Imagine for a moment that inquiries into Hillary Clinton’s email use develop into a criminal investigation. Meanwhile, newly-released State Department documents uncover that elusive smoking gun on Benghazi. Independents sink her favorability ratings and “untrustworthy” emerges as an even bigger buzzword.
Meanwhile, moderate and non-white voters fail to embrace far-left Bernie Sanders. Nor is the establishment, which has uniformly endorsed Clinton, about to jump ship for a self-proclaimed democratic socialist.
The party is divided and anxious, raising the possibility of depressed Democratic turnout in the fall.
On the other side, Republicans do the improbable. They slog through an ugly primary to nominate someone more widely appealing than Donald Trump or Ted Cruz. An inoffensive candidate like Marco Rubio consolidates establishment support, and seems poised to seal the deal. Such a race brings back memories of 1984, a nightmare for the Democrats.
The prospect of a landslide defeat strikes fear in the hearts of the DNC. The establishment knows this election is theirs to lose and isn’t about to throw it away.
Party leaders scramble to draft someone who meets at least the minimum qualifications for the presidency and can appeal to multiple wings of the party. In short, they look for a candidate who may not galvanize voters with talk of a political revolution, but who doesn’t have any fatal flaws either. Who can fill the void?
No, it won’t be Joe Biden.
For all his admirable work as senator and vice president, Biden has never been known as a fiercely independent politician—or a ceiling-breaker—who can fire people up. And his verbal slips could hurt him against a slick debater like Ted Cruz or Marco Rubio. His folksiness appeals to the working class but not so much the fiery progressive wing. And his conflicted musings about running raise questions about his willingness to endure a nasty contest.
Oh, and there’s one other small problem: He’s not on the ballot in any of the states.
Enter Martin O’Malley, the fallback candidate.
O’Malley is uniquely positioned to step in if his two opponents falter. He holds views more progressive than Clinton’s but not totally off-putting to mainstream liberals. For voters who want to safeguard Barack Obama’s legacy without aggressively expanding federal spending, O’Malley could sell himself as a worthy successor.
First, he would neutralize concerns about Bernie Sanders. O’Malley doesn’t advocate for wholesale change, but his relatively incremental ambitions give him more credibility. He could present realistic plans to pay for his agenda without raising taxes on the middle class, thus avoiding the shaky sort of math coming from the Sanders campaign. And more modest proposals, of course, would stand a better chance of passing a Republican-led Congress.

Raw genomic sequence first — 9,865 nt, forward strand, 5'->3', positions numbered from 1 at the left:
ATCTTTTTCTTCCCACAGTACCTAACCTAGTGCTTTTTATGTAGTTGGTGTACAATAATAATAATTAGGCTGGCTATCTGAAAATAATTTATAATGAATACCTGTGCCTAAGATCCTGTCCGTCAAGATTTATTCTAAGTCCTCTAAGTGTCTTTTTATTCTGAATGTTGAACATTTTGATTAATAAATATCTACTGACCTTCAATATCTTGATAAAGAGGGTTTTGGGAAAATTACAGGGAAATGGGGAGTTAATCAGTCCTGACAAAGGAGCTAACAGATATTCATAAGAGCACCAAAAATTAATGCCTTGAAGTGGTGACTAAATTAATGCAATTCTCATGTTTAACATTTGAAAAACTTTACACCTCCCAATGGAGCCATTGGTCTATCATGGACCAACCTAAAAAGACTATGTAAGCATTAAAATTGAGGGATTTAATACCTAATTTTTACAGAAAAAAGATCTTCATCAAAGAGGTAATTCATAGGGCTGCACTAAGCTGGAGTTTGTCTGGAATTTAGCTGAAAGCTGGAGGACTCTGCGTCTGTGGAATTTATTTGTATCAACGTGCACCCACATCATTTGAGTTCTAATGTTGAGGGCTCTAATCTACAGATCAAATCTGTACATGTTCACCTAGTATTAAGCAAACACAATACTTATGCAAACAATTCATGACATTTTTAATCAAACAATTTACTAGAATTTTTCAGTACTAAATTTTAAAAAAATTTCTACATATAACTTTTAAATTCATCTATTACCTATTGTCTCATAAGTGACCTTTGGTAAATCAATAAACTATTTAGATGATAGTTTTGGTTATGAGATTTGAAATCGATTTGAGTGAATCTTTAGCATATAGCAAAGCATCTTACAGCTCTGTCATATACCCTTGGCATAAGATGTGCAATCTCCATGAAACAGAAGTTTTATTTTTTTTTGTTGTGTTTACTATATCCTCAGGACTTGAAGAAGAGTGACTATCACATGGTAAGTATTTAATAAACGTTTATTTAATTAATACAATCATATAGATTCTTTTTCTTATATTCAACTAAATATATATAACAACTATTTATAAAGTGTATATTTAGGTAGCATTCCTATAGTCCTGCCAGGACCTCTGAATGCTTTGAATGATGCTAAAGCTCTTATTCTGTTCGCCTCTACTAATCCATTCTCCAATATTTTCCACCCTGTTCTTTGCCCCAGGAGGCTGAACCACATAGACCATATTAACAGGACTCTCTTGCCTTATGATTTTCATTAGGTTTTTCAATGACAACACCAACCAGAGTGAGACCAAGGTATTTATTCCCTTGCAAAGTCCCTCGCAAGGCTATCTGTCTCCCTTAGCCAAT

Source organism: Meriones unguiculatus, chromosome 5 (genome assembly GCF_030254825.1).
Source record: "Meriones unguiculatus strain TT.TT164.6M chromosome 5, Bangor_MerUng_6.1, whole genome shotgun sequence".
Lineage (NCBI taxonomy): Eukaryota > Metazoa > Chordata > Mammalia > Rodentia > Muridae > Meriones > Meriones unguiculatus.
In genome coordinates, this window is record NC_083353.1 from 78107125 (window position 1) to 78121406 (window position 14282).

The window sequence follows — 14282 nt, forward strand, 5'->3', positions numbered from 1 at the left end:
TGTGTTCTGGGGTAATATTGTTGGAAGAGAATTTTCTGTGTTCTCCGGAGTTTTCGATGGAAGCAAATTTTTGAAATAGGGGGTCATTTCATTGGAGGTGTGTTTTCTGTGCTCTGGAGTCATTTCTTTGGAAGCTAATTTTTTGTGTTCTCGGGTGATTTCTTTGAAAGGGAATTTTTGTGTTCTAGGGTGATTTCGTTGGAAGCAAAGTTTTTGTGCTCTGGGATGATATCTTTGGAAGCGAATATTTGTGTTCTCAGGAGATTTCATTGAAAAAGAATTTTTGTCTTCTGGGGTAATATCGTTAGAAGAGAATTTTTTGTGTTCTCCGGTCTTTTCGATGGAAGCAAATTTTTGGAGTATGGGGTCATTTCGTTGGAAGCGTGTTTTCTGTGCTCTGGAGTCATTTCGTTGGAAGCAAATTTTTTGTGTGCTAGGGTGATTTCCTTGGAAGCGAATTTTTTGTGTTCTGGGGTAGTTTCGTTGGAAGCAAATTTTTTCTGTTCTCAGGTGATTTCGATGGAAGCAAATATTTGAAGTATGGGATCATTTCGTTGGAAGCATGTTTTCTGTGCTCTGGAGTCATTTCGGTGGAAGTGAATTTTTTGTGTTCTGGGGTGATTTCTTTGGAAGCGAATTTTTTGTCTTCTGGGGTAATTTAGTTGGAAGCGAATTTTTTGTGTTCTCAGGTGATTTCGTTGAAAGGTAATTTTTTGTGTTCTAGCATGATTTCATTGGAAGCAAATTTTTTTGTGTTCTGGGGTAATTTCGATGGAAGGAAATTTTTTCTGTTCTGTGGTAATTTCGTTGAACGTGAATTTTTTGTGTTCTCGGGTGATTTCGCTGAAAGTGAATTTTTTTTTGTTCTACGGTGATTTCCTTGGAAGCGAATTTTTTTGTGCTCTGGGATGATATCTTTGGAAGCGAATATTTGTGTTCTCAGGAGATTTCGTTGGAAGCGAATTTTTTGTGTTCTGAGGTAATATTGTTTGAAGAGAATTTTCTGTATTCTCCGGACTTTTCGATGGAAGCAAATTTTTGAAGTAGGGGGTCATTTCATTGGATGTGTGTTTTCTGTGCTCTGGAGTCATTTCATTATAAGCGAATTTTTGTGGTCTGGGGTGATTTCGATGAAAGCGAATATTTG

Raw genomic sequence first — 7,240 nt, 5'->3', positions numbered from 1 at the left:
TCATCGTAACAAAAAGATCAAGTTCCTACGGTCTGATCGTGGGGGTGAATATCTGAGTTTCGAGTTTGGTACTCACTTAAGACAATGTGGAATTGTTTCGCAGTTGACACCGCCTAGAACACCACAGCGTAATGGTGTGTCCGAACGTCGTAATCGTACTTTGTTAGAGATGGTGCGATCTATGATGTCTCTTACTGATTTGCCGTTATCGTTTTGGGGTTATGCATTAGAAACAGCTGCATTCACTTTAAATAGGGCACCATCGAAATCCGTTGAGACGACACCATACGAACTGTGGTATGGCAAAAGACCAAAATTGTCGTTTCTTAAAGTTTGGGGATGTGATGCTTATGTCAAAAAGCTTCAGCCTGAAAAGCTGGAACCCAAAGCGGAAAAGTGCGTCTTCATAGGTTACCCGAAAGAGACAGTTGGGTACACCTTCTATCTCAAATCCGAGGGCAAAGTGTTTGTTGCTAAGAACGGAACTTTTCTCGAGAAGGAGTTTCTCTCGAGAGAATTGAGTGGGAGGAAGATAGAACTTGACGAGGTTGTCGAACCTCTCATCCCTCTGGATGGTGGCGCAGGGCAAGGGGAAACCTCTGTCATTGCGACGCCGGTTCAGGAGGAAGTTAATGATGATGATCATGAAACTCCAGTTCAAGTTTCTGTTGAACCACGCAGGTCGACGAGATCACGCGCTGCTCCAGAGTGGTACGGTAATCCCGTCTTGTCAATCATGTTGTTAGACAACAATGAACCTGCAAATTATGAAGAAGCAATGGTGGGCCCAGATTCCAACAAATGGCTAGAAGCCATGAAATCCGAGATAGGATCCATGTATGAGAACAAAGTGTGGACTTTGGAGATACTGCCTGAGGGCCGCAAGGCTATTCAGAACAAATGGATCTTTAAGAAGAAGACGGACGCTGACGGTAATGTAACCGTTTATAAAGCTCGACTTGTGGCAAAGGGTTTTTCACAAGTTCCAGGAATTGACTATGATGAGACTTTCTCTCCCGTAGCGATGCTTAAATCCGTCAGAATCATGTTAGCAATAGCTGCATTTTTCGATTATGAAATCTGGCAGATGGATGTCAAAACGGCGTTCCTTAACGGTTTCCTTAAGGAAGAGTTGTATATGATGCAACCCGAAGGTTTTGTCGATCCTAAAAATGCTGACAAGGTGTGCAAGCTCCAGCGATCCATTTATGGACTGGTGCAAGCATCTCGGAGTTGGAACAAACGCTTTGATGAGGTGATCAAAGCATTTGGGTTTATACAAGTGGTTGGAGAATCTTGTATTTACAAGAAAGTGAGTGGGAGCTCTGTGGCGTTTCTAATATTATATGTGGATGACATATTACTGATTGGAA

He could also speak to issues hot among the base right now. As governor of Maryland he passed gun safety legislation, sidestepping that rare ding to Sanders’s liberal bona fides.
And in a party fed up with corporations, O’Malley has taken on the big banks with an intensity implausible for Clinton. (It wouldn’t help perceptions of her trustworthiness to suddenly go full-on Occupy Wall Street). Meanwhile, hardcore Republicans don’t viscerally dislike him the way they do Clinton. He could at least gain a modicum of cross-party appeal.
Critically, O’Malley could assemble the practical elements—delegates and funding—to go all the way. Unlike a typical longshot candidate, desperate for the attention that attacks bring, he’s avoided hitting her too hard in the debates. She could return the favor and cede her delegates to him. And he doesn’t viscerally dislike wealthy donors so much that he eschews their support. When the summer attack ads hit, he could rely on super PACs to fight back.
For good measure, he’s already practiced delivering forceful attacks on Trump, drawing The Donald’s scorn on Twitter. Those one-liners could come in handy this fall.
O’Malley has every reason to stay in the race. As the sole underdog, he occupies a valuable position. If he could gain a few percentage points in the polls, he would remain viable and make a compelling case to stay in the debates. Strong performances would prompt people to give him a second look.
Voters don’t yet know much about O’Malley, a fact he could use to his advantage. As more people tune into the race, he could introduce himself directly, without months of media gossip. There’s reason to believe he would connect. His steady demeanor makes him palatable to a wide range of voters. If he were to run against Donald Trump, Firebrand in Chief, voters might just turn to him as the safer option. The summer fling with the political outsider would give way to the sobriety of election day.
It will be difficult for anyone to inspire people the way Obama did in 2008. But Martin O’Malley wouldn’t have to. He’d simply need to position himself as a reasonable guy who would secure the president’s gains. He could salvage a primary in disarray and give his party a solid chance in the general election.
The media believes O’Malley won’t play much of a role. If this race breaks open, don’t be so sure.
Written on 1/21 and 1/22
Posted on 1/30